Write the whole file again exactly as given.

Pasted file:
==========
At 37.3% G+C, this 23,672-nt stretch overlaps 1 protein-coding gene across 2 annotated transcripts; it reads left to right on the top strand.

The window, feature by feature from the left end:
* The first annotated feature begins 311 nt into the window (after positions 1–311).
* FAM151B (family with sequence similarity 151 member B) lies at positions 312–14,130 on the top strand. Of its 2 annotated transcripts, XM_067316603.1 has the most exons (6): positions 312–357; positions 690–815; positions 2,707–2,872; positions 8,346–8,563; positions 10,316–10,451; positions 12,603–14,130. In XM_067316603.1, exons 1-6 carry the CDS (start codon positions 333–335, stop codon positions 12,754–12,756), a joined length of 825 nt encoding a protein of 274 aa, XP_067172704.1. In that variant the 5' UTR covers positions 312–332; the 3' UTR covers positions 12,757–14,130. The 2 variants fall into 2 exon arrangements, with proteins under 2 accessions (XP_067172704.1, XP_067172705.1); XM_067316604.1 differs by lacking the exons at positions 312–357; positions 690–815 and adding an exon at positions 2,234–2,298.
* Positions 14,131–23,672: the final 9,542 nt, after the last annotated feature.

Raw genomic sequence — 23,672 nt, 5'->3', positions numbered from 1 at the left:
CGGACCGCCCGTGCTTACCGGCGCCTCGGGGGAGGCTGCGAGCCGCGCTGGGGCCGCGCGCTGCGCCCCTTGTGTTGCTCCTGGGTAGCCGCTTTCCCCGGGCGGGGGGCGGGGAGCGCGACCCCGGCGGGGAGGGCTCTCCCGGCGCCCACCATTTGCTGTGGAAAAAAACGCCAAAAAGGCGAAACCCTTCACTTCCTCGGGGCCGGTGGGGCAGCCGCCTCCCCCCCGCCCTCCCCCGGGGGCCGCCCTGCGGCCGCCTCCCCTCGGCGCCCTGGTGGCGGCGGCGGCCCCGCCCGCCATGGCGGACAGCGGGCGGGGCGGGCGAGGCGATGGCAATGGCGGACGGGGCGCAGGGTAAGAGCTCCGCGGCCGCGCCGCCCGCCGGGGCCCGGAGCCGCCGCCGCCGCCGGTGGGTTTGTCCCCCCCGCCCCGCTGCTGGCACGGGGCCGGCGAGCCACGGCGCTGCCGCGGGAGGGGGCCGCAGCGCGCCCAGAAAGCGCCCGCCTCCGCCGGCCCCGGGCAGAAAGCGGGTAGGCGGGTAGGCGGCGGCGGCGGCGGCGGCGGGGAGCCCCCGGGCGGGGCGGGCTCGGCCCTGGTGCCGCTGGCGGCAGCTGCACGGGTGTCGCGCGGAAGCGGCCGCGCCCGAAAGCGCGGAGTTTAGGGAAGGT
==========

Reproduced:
At 37.3% G+C, this 23,672-nt stretch overlaps 1 protein-coding gene across 2 annotated transcripts; it reads left to right on the top strand.

The window, feature by feature from the left end:
* The first annotated feature begins 311 nt into the window (after positions 1–311).
* FAM151B (family with sequence similarity 151 member B) lies at positions 312–14,130 on the top strand. Of its 2 annotated transcripts, XM_067316603.1 has the most exons (6): positions 312–357; positions 690–815; positions 2,707–2,872; positions 8,346–8,563; positions 10,316–10,451; positions 12,603–14,130. In XM_067316603.1, exons 1-6 carry the CDS (start codon positions 333–335, stop codon positions 12,754–12,756), a joined length of 825 nt encoding a protein of 274 aa, XP_067172704.1. In that variant the 5' UTR covers positions 312–332; the 3' UTR covers positions 12,757–14,130. The 2 variants fall into 2 exon arrangements, with proteins under 2 accessions (XP_067172704.1, XP_067172705.1); XM_067316604.1 differs by lacking the exons at positions 312–357; positions 690–815 and adding an exon at positions 2,234–2,298.
* Positions 14,131–23,672: the final 9,542 nt, after the last annotated feature.

Raw genomic sequence — 23,672 nt, 5'->3', positions numbered from 1 at the left:
CGGACCGCCCGTGCTTACCGGCGCCTCGGGGGAGGCTGCGAGCCGCGCTGGGGCCGCGCGCTGCGCCCCTTGTGTTGCTCCTGGGTAGCCGCTTTCCCCGGGCGGGGGGCGGGGAGCGCGACCCCGGCGGGGAGGGCTCTCCCGGCGCCCACCATTTGCTGTGGAAAAAAACGCCAAAAAGGCGAAACCCTTCACTTCCTCGGGGCCGGTGGGGCAGCCGCCTCCCCCCCGCCCTCCCCCGGGGGCCGCCCTGCGGCCGCCTCCCCTCGGCGCCCTGGTGGCGGCGGCGGCCCCGCCCGCCATGGCGGACAGCGGGCGGGGCGGGCGAGGCGATGGCAATGGCGGACGGGGCGCAGGGTAAGAGCTCCGCGGCCGCGCCGCCCGCCGGGGCCCGGAGCCGCCGCCGCCGCCGGTGGGTTTGTCCCCCCCGCCCCGCTGCTGGCACGGGGCCGGCGAGCCACGGCGCTGCCGCGGGAGGGGGCCGCAGCGCGCCCAGAAAGCGCCCGCCTCCGCCGGCCCCGGGCAGAAAGCGGGTAGGCGGGTAGGCGGCGGCGGCGGCGGCGGCGGGGAGCCCCCGGGCGGGGCGGGCTCGGCCCTGGTGCCGCTGGCGGCAGCTGCACGGGTGTCGCGCGGAAGCGGCCGCGCCCGAAAGCGCGGAGTTTAGGGAAGGT